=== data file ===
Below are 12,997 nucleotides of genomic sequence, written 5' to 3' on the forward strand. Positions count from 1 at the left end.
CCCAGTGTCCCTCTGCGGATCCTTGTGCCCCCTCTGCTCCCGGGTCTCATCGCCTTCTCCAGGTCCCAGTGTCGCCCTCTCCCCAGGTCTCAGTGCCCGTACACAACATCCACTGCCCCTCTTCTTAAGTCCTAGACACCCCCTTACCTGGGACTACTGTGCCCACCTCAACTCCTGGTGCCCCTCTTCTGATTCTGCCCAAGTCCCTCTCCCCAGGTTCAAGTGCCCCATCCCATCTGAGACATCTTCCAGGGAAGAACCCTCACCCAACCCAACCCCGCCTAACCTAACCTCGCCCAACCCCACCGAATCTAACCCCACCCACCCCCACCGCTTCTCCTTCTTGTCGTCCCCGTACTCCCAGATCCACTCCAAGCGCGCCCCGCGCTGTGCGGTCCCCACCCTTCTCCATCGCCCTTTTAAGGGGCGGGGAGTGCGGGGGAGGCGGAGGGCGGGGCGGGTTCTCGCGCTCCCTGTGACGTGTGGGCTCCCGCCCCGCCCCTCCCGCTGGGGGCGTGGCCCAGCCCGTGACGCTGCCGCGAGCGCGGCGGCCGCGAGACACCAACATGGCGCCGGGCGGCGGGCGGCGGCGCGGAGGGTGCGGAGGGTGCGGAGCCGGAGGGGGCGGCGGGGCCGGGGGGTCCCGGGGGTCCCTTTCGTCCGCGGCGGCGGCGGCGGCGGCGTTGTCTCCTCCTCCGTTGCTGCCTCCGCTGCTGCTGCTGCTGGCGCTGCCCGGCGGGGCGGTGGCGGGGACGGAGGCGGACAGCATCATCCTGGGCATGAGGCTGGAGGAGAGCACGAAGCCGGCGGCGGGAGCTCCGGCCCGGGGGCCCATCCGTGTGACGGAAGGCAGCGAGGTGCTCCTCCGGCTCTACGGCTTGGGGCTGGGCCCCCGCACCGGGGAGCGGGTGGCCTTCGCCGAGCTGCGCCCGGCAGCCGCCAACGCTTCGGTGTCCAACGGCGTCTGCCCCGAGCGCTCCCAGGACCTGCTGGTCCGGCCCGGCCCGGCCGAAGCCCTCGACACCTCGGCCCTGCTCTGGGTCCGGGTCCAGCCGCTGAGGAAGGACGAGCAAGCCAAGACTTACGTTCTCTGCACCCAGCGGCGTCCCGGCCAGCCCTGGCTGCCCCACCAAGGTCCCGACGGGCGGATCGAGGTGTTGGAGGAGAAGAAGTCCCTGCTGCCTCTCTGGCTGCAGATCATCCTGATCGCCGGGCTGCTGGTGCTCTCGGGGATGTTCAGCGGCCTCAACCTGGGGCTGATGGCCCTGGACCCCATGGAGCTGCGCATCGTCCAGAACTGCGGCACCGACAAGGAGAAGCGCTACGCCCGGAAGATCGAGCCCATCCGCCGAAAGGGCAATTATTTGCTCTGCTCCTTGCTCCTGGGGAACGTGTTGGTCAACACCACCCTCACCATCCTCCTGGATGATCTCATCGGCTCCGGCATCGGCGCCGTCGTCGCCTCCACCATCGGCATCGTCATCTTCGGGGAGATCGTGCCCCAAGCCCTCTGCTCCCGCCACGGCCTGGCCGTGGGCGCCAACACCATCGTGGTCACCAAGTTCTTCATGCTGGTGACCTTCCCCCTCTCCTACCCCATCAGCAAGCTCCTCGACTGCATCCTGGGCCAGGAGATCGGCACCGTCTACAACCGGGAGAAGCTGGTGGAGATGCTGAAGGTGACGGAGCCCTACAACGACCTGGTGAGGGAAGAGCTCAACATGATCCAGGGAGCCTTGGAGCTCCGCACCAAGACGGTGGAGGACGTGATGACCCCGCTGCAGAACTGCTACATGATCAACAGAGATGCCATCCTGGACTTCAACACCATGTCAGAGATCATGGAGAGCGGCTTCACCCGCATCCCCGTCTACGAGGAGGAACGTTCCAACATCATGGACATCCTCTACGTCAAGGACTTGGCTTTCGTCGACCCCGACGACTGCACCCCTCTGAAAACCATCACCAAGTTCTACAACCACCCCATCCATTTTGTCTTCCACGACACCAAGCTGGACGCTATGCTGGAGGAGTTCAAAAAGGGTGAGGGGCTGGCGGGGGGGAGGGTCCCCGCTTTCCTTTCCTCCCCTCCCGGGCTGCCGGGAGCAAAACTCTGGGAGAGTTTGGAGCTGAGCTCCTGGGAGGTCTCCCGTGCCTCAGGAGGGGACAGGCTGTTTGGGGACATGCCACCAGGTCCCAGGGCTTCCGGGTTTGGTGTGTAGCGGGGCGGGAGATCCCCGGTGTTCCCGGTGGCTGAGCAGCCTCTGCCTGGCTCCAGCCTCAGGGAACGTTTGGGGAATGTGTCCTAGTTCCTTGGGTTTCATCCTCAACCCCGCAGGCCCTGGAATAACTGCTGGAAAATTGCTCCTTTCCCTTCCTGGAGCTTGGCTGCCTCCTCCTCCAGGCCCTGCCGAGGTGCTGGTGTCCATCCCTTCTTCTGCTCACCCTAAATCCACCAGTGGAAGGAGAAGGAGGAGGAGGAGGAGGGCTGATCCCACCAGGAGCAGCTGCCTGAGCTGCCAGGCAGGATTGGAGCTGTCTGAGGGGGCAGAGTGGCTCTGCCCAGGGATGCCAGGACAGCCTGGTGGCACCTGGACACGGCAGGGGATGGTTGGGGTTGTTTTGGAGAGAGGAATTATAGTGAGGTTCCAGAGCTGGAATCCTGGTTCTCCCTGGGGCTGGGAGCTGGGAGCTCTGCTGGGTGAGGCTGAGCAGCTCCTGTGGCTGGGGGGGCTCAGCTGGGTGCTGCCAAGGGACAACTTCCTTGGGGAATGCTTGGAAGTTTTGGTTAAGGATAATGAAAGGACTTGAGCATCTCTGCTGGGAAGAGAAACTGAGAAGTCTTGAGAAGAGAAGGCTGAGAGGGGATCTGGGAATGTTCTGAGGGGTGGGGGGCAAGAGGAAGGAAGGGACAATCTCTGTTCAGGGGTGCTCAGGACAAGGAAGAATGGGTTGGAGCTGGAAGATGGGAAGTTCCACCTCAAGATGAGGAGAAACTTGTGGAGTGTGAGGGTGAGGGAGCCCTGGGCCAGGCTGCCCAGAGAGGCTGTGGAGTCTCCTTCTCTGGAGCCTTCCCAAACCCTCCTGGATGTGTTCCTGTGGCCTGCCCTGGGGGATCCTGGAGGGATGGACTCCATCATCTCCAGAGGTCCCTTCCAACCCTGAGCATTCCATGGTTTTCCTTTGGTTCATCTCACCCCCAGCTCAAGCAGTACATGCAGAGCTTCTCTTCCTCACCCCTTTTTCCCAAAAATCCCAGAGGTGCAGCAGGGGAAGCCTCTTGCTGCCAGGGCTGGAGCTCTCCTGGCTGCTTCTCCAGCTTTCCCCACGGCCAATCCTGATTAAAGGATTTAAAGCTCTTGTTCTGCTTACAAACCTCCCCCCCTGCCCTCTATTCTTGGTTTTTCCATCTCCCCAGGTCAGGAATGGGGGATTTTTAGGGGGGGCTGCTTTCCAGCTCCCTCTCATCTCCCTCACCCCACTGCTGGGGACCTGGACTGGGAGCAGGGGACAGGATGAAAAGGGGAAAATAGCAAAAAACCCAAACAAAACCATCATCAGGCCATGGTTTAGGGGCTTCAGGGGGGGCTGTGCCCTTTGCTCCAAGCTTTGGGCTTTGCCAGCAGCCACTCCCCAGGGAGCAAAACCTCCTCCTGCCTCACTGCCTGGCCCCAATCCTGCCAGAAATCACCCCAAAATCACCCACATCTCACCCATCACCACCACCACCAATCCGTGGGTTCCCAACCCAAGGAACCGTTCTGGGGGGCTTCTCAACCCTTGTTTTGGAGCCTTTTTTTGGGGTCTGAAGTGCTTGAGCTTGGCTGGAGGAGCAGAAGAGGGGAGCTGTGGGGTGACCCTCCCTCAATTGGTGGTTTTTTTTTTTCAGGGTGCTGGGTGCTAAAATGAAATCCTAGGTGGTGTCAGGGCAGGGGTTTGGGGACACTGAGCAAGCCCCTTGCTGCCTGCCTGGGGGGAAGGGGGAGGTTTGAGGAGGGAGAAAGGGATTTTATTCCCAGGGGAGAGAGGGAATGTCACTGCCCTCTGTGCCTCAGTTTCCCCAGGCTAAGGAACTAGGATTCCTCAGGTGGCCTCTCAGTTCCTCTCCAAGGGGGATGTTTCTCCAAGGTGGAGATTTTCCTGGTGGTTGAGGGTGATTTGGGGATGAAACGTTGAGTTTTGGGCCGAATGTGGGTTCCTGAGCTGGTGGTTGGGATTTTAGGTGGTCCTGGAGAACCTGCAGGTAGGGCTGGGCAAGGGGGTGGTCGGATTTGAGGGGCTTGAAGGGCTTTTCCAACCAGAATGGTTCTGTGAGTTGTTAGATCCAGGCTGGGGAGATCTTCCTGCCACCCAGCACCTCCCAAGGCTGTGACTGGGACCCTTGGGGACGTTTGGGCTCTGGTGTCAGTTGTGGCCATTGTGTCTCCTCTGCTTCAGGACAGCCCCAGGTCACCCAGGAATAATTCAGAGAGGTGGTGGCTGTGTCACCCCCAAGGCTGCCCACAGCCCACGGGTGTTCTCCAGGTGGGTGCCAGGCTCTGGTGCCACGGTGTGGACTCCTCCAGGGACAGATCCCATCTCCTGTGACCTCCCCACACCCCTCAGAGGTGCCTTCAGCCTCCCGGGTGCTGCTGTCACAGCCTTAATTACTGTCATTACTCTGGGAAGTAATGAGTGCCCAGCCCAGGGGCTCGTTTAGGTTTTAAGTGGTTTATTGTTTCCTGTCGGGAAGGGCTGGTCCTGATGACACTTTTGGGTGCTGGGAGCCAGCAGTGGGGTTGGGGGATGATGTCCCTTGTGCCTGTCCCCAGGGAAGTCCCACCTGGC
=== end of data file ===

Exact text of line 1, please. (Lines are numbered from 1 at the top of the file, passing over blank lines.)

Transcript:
Below are 12,997 nucleotides of genomic sequence, written 5' to 3' on the forward strand. Positions count from 1 at the left end.